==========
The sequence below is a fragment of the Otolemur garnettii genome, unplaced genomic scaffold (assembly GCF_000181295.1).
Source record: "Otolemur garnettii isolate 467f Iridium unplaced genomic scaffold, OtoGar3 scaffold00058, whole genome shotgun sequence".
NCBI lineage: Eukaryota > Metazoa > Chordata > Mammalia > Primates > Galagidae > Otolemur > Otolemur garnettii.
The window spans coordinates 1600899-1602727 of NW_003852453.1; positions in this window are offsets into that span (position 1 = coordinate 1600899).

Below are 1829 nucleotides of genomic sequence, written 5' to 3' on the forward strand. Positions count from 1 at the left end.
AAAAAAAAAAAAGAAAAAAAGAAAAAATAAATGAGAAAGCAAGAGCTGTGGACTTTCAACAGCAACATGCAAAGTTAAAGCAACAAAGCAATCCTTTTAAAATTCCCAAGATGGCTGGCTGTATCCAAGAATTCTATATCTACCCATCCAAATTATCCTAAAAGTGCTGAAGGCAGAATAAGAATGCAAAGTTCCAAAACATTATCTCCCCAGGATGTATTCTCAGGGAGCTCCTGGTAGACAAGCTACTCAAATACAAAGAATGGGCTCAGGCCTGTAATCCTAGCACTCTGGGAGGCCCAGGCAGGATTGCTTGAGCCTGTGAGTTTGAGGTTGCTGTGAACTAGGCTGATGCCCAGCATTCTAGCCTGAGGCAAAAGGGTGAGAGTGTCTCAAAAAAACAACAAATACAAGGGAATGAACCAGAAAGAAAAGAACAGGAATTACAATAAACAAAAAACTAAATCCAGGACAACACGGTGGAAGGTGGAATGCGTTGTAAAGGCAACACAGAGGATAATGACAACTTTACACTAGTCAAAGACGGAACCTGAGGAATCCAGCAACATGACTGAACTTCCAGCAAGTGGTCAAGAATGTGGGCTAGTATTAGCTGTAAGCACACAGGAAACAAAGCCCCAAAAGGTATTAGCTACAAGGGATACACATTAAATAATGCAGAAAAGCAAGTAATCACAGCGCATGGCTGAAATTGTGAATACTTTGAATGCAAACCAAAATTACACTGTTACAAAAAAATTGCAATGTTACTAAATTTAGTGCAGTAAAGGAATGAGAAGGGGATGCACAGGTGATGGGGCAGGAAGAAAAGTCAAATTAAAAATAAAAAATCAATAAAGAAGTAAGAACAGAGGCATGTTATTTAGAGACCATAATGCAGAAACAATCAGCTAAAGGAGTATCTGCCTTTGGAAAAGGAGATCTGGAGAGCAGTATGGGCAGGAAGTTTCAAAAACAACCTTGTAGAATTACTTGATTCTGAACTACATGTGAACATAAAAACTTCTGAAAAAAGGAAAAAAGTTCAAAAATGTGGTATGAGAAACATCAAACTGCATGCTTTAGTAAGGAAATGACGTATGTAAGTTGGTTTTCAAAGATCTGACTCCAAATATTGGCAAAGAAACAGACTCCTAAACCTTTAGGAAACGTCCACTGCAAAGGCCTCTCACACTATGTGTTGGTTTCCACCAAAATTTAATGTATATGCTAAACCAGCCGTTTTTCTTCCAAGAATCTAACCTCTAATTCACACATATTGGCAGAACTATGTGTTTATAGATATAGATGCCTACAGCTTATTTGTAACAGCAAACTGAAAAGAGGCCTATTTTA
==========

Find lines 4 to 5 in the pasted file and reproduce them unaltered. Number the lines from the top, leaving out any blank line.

The window spans coordinates 1600899-1602727 of NW_003852453.1; positions in this window are offsets into that span (position 1 = coordinate 1600899).

Below are 1829 nucleotides of genomic sequence, written 5' to 3' on the forward strand. Positions count from 1 at the left end.